We (Christians as a community) need to be in the sciences and be ready to be taught things we may not otherwise know. I am often struck with fresh understanding of an aspect of the nature God when I read sciences.

    Yes, much of science is a process of identifying and eliminating errors. It is quite different than the approach to scripture, which is perfect. However, in both cases man's understanding and interpretation of either the Bible or Science is imperfect. I Thess 5:21 is a thumbnail description of what is (miss-nomicaly) called the 'scientific method'.

    For myself, the sciences were a large part of what led me to Christ. Yes, it was through witnesses of faithful Christians to gain a personal relationship, but much of my understanding of God's holiness and majesty was from considering questions like 'if the universe is this way, what does that say about the creator'.

    I praise God for His patience and his gentleness in bringing me to Him.

    -- John
    Waggles, Big Moose and Abdicate says Amen and like this.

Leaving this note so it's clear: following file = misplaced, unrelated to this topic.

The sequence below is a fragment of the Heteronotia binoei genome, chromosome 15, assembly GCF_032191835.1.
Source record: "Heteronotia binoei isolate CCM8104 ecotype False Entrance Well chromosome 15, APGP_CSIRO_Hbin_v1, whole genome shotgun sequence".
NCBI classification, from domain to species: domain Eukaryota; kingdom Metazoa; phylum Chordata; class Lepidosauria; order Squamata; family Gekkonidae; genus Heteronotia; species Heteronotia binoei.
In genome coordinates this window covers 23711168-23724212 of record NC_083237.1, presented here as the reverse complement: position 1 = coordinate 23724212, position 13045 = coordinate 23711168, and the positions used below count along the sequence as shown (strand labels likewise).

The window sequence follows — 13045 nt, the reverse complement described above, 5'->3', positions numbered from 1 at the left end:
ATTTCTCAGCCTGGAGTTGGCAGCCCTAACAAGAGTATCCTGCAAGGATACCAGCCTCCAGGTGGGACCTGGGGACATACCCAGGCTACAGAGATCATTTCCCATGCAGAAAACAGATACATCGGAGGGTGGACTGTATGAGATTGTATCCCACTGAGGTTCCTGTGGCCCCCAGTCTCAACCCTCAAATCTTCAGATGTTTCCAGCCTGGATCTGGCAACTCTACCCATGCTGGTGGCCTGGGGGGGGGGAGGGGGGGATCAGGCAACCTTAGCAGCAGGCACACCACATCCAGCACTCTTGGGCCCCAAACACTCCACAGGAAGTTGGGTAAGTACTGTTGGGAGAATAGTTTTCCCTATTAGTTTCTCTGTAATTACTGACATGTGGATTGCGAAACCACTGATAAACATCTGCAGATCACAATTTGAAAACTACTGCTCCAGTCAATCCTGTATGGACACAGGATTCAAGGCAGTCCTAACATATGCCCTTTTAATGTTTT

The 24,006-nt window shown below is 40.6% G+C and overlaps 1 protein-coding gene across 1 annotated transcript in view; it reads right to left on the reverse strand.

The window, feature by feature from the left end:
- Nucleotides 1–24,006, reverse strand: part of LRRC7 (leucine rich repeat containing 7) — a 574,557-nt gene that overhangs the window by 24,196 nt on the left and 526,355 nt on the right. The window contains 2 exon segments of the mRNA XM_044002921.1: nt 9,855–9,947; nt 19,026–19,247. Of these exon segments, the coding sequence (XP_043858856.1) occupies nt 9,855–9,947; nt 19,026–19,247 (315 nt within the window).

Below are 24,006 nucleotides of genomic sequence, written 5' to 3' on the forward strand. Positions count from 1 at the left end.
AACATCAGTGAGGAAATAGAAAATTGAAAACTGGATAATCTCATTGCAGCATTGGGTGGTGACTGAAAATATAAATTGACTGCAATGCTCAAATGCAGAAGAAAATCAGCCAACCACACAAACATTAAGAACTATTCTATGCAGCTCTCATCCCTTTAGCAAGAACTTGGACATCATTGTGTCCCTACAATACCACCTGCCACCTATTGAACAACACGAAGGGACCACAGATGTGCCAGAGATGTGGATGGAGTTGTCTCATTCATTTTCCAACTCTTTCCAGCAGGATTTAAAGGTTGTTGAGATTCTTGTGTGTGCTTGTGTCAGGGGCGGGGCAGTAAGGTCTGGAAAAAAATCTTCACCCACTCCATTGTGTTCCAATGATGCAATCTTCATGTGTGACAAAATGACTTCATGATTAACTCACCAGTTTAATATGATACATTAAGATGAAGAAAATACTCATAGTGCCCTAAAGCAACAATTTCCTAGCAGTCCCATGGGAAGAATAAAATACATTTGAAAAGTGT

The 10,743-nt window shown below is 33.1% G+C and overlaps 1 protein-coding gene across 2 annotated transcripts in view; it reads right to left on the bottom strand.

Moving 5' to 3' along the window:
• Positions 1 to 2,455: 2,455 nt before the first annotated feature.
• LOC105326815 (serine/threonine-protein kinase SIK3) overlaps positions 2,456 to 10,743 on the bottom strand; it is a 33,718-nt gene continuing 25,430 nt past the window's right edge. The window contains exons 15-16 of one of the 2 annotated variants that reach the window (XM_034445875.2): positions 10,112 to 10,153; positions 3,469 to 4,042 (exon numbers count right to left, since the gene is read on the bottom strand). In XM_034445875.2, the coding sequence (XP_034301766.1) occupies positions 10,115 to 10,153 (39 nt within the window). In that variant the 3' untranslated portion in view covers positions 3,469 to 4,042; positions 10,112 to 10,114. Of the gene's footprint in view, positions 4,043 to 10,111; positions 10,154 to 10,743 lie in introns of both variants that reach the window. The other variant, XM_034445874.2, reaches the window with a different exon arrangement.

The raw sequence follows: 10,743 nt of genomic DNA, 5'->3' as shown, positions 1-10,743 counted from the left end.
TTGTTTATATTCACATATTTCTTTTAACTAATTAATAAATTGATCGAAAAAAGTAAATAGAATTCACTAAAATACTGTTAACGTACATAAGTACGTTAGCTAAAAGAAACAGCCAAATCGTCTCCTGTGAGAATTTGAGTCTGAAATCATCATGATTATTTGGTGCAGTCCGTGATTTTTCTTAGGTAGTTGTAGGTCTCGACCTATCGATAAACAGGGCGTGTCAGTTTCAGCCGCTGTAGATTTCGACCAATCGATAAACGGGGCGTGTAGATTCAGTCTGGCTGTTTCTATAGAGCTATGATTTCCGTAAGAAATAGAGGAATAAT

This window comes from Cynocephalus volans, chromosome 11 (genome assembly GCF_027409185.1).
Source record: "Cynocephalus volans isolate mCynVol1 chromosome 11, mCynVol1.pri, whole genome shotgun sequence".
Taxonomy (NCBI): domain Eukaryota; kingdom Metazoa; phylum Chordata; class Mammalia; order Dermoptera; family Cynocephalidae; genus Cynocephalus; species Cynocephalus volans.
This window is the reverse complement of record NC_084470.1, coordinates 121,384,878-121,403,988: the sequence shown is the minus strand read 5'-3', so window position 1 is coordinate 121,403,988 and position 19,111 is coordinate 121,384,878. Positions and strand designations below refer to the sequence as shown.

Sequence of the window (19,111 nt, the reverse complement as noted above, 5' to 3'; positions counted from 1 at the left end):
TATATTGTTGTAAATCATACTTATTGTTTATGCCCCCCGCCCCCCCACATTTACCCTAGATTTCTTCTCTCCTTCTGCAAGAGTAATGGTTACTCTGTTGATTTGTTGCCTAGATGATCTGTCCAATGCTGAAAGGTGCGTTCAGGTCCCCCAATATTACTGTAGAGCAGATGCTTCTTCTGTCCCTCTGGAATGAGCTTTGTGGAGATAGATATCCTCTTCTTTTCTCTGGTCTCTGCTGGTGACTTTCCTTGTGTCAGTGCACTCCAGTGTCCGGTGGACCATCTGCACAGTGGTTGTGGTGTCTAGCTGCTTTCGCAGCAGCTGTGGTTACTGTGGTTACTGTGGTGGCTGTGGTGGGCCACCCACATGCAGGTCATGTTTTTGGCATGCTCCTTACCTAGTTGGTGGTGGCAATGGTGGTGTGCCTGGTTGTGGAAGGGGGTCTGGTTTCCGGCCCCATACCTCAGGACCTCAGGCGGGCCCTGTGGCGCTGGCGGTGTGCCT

5. If you want to trade references, I could mention www.oldearth.org

    Personally, I am more interested in learning about God through studying His creation.

    Behe and Kenneth Miller sparred for years. I am not aware of anyone changing their positions. The biggest problem is that regardless of who is right, Behe did not come off well in court battles over curriculum.

    John Haught has written extensively about Theology in light of Darwinian evolution, but I don't really recommend him. He is reaching to far, but at least he is trying.

    Like I said, I am more interested in learning about God than sparring.

    To illustrate a spiritual approach to the sciences, I do recommend Augustine's "Literal Interpretation of Genesis".

    In his day, the controversy was the shape and structure of creation. He never states his final stand, but says that just as the proper interpretation of one verse cannot be such that another must be held to be false, If one knows the truth about the natural world than scripture must be not be interpreted in a manner inconsistent with that known truth. Of course determining the Truth is the heart of the problem. It's not that scrture is doubted, but our interpretation of it can fail.